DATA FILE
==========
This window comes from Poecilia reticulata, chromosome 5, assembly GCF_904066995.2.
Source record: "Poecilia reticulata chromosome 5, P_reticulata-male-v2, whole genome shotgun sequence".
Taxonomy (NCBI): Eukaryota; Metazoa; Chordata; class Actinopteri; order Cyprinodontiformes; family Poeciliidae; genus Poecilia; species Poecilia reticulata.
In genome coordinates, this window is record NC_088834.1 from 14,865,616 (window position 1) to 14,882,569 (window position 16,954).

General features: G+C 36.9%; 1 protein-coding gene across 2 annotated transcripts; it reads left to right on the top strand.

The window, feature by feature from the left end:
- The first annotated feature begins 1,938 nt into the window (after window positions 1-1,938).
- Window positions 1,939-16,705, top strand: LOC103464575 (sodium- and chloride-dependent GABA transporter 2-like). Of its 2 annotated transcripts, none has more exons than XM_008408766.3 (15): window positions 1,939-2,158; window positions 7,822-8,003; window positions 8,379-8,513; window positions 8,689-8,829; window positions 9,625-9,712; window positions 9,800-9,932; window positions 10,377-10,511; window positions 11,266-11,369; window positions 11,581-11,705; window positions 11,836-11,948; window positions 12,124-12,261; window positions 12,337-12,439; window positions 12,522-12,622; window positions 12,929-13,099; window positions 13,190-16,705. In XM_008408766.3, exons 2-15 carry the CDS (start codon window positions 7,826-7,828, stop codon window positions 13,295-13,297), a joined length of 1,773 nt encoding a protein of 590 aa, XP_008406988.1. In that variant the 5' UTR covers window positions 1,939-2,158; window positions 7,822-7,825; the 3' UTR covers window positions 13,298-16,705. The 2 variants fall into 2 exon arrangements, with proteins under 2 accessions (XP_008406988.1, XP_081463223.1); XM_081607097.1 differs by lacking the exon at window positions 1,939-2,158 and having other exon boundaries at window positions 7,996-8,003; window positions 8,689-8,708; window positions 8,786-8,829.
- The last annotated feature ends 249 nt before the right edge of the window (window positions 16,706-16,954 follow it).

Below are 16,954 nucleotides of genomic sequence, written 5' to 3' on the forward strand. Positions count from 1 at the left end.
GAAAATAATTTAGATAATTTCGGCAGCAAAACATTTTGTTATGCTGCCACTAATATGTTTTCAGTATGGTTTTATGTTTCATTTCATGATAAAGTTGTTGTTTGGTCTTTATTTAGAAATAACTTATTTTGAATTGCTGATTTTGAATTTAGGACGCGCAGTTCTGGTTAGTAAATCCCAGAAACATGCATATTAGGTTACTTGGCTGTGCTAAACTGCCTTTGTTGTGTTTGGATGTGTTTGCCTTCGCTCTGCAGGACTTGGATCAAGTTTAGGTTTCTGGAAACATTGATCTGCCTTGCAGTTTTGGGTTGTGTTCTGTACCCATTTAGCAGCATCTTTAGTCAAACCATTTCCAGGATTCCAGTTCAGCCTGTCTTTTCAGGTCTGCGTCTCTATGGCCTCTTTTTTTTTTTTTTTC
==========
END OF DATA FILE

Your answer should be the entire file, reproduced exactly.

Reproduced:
This window comes from Poecilia reticulata, chromosome 5, assembly GCF_904066995.2.
Source record: "Poecilia reticulata chromosome 5, P_reticulata-male-v2, whole genome shotgun sequence".
Taxonomy (NCBI): Eukaryota; Metazoa; Chordata; class Actinopteri; order Cyprinodontiformes; family Poeciliidae; genus Poecilia; species Poecilia reticulata.
In genome coordinates, this window is record NC_088834.1 from 14,865,616 (window position 1) to 14,882,569 (window position 16,954).

General features: G+C 36.9%; 1 protein-coding gene across 2 annotated transcripts; it reads left to right on the top strand.

The window, feature by feature from the left end:
- The first annotated feature begins 1,938 nt into the window (after window positions 1-1,938).
- Window positions 1,939-16,705, top strand: LOC103464575 (sodium- and chloride-dependent GABA transporter 2-like). Of its 2 annotated transcripts, none has more exons than XM_008408766.3 (15): window positions 1,939-2,158; window positions 7,822-8,003; window positions 8,379-8,513; window positions 8,689-8,829; window positions 9,625-9,712; window positions 9,800-9,932; window positions 10,377-10,511; window positions 11,266-11,369; window positions 11,581-11,705; window positions 11,836-11,948; window positions 12,124-12,261; window positions 12,337-12,439; window positions 12,522-12,622; window positions 12,929-13,099; window positions 13,190-16,705. In XM_008408766.3, exons 2-15 carry the CDS (start codon window positions 7,826-7,828, stop codon window positions 13,295-13,297), a joined length of 1,773 nt encoding a protein of 590 aa, XP_008406988.1. In that variant the 5' UTR covers window positions 1,939-2,158; window positions 7,822-7,825; the 3' UTR covers window positions 13,298-16,705. The 2 variants fall into 2 exon arrangements, with proteins under 2 accessions (XP_008406988.1, XP_081463223.1); XM_081607097.1 differs by lacking the exon at window positions 1,939-2,158 and having other exon boundaries at window positions 7,996-8,003; window positions 8,689-8,708; window positions 8,786-8,829.
- The last annotated feature ends 249 nt before the right edge of the window (window positions 16,706-16,954 follow it).

Below are 16,954 nucleotides of genomic sequence, written 5' to 3' on the forward strand. Positions count from 1 at the left end.
GAAAATAATTTAGATAATTTCGGCAGCAAAACATTTTGTTATGCTGCCACTAATATGTTTTCAGTATGGTTTTATGTTTCATTTCATGATAAAGTTGTTGTTTGGTCTTTATTTAGAAATAACTTATTTTGAATTGCTGATTTTGAATTTAGGACGCGCAGTTCTGGTTAGTAAATCCCAGAAACATGCATATTAGGTTACTTGGCTGTGCTAAACTGCCTTTGTTGTGTTTGGATGTGTTTGCCTTCGCTCTGCAGGACTTGGATCAAGTTTAGGTTTCTGGAAACATTGATCTGCCTTGCAGTTTTGGGTTGTGTTCTGTACCCATTTAGCAGCATCTTTAGTCAAACCATTTCCAGGATTCCAGTTCAGCCTGTCTTTTCAGGTCTGCGTCTCTATGGCCTCTTTTTTTTTTTTTTTC